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600 Capitol Way North, Olympia, WA 98501-1091

This document is provided for archival purposes only.
Archived documents do not reflect current WDFW regulations or policy and may contain factual inaccuracies.

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November 06, 2007
Contact: Region 5 Office, (360) 696-6211

Public meeting scheduled Nov. 20 in Morton
on upper Cowlitz River coho restoration

OLYMPIA – A new program for restoring naturally spawning coho salmon runs in the upper Cowlitz River will be the focus of a public meeting Nov. 20 in Morton.

The meeting, sponsored by the Washington Department of Fish and Wildlife (WDFW) in conjunction with other members of the Cowlitz River Fisheries Technical Committee (FTC), is scheduled from 7-9 p.m. at the Bob Lyle Community Center, 700 Main Ave.

“This meeting is designed to give the public an opportunity to discuss the coho restoration program and resulting changes in fishing opportunities now under way in the upper Cowlitz River,” said Pat Frazier, regional WDFW fish manager.

Frazier will attend the meeting along with other members of the multi-agency FTC, established to oversee provisions of Tacoma Power’s federal hydroelectric project license and related settlement agreement on the Cowlitz River.

Members of FTC include WDFW, the National Marine Fisheries Service, the U.S. Fish and Wildlife Service, the Washington Department of Ecology, the Yakama Nation, Trout Unlimited, American Rivers and Tacoma Power, which owns and operates two hydroelectric dams on the Cowlitz River.

Also scheduled to attend is Lars Mobrand, who chairs the independent Hatchery Scientific Review Group, which helped refine the coho-restoration plan endorsed by the FTC.

Under that plan, the number of hatchery-reared coho transported above the Cowlitz Falls Dam is now being carefully controlled to reduce competition with naturally spawning fish on the upper Cowlitz River.

That was one of several key requirements of Tacoma Power’s federal hydroelectric project license and related settlement agreement, reached in 2000 after several years of public input and scientific review.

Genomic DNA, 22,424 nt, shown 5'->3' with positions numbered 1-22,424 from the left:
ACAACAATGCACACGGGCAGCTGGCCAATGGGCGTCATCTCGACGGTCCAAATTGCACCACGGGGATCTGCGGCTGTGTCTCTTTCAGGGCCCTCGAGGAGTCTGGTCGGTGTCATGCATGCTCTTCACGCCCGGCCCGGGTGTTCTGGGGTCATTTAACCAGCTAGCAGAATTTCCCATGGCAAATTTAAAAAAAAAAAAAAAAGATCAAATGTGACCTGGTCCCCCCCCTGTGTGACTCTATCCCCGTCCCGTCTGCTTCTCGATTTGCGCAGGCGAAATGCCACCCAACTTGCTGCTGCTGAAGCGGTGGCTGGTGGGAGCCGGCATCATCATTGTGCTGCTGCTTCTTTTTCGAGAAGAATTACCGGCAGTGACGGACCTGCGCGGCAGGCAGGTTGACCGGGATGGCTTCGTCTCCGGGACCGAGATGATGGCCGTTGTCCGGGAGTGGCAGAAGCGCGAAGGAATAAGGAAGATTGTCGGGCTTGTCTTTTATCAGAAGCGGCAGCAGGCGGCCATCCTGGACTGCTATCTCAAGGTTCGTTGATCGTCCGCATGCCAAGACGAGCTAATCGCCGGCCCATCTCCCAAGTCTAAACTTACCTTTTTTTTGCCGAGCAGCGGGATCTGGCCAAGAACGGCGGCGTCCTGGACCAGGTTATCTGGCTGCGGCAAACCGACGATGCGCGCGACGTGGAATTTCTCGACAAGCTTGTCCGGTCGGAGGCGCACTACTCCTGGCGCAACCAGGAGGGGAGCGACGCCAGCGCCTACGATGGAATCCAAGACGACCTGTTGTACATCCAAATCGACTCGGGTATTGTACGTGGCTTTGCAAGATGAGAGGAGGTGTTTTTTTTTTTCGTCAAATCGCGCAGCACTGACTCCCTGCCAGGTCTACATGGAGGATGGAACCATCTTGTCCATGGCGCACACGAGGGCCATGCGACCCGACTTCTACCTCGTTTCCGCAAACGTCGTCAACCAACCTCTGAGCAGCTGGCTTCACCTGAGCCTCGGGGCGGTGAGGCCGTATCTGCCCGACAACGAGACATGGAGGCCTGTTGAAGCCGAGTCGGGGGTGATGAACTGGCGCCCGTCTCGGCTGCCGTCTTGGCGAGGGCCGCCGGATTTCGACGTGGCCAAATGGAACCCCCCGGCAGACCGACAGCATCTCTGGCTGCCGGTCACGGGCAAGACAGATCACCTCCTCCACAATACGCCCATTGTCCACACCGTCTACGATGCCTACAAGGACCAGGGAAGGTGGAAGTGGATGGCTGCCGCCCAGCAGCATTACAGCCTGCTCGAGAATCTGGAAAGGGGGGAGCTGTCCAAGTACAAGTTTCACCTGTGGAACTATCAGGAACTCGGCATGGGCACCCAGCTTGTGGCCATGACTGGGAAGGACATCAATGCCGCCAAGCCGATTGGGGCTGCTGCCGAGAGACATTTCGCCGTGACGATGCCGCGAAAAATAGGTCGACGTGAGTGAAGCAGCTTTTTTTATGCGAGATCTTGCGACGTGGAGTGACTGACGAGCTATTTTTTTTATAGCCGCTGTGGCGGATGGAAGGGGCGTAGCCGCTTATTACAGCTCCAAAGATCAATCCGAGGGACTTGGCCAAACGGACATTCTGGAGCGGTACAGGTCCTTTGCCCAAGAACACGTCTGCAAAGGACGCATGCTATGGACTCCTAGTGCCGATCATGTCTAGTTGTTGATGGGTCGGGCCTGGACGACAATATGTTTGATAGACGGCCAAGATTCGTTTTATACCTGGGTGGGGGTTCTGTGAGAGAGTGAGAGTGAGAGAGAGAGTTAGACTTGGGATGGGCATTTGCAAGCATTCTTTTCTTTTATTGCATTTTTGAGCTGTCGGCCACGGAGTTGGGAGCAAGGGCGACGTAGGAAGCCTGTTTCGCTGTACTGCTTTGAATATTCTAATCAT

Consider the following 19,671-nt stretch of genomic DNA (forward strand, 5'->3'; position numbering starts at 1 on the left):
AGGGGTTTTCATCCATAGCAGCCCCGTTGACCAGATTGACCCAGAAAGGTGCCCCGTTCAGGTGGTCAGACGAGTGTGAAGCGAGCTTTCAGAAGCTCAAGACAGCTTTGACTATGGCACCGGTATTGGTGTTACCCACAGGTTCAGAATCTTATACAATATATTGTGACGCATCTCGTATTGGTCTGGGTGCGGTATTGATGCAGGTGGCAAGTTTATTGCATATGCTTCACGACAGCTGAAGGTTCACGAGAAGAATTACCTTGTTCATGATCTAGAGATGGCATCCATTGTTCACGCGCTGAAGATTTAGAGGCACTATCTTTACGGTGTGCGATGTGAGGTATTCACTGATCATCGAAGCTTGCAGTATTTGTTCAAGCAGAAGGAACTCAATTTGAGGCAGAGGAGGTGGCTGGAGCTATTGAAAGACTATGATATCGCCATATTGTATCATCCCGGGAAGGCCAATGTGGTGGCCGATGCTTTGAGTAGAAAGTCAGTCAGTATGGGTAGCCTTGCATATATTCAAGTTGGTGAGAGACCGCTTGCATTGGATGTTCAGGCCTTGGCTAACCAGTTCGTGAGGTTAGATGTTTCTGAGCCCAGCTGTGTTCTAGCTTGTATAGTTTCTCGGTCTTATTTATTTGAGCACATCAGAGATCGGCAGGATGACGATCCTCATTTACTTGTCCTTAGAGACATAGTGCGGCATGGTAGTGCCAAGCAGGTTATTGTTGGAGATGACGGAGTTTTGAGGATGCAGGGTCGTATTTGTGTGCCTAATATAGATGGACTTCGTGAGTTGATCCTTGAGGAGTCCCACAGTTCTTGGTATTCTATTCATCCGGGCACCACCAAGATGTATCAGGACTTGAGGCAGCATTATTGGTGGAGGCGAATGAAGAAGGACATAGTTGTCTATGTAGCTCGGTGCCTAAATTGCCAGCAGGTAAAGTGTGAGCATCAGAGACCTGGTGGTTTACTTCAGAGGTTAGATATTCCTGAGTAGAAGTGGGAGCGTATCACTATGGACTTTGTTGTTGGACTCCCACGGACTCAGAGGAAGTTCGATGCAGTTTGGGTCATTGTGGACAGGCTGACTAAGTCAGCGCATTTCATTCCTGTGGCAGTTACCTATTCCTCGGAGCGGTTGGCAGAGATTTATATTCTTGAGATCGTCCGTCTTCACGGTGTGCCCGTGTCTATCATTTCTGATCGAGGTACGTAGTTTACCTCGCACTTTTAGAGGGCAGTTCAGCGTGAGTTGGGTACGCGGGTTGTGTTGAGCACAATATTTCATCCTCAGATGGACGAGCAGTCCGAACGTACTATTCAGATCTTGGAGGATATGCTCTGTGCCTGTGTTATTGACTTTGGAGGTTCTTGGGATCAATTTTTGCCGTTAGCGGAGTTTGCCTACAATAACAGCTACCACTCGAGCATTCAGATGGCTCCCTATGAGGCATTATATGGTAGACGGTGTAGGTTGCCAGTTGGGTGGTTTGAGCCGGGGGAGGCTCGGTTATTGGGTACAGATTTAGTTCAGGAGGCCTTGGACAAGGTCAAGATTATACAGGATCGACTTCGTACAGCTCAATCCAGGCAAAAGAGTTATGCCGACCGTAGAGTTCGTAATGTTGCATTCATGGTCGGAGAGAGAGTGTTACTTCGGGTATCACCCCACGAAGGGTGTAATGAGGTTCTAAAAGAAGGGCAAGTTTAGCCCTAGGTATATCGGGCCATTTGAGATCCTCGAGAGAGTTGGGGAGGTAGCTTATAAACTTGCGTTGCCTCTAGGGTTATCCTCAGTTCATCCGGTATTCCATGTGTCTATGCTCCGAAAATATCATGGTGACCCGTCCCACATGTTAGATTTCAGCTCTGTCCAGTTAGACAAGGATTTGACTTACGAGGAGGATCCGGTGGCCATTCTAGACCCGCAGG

Starting this year, the goal is to transport enough hatchery-reared coho above the dam to ensure that they arrive in equal numbers to naturally produced fish on the spawning grounds, Frazier said. If fewer than 2,000 natural fish are available, more hatchery fish will be moved upriver to achieve a minimum of 4,000 spawners, under the provisions of the new program.

Based on returns through October, Frazier anticipates that between 4,000 to 7,000 naturally spawning coho will be transported to the upper Cowlitz River this year. If these levels are achieved, sufficient numbers of hatchery fish will also be moved upriver to meet spawning goals and provide hatchery coho for a selective fishery, he said.

Fisheries below Cowlitz Falls Dam will not be affected by the new program, but the number of hatchery fish available for harvest upstream will likely be reduced under the new protocols, Frazier said.

“The goal of this program is to reestablish natural runs of coho in the upper Cowlitz River, while also providing sustainable fishing opportunities for hatchery-reared adults,” he said. “In the future, we should be able to move additional hatchery fish upriver as the naturally spawning coho population becomes more productive.”

As part of that effort, the hydroelectric project license and settlement agreement requires Tacoma Power to increase survival rates of young salmon through the hydroelectric system. That action is vital to restoring a naturally spawning coho population in the upper Cowlitz River, Frazier said.

“Everyone has a role to play in this restoration effort,” he said. “Rebuilding this naturally spawning population is a high priority for anyone concerned about the future of restoring sustainable coho runs in the lower Columbia River region.”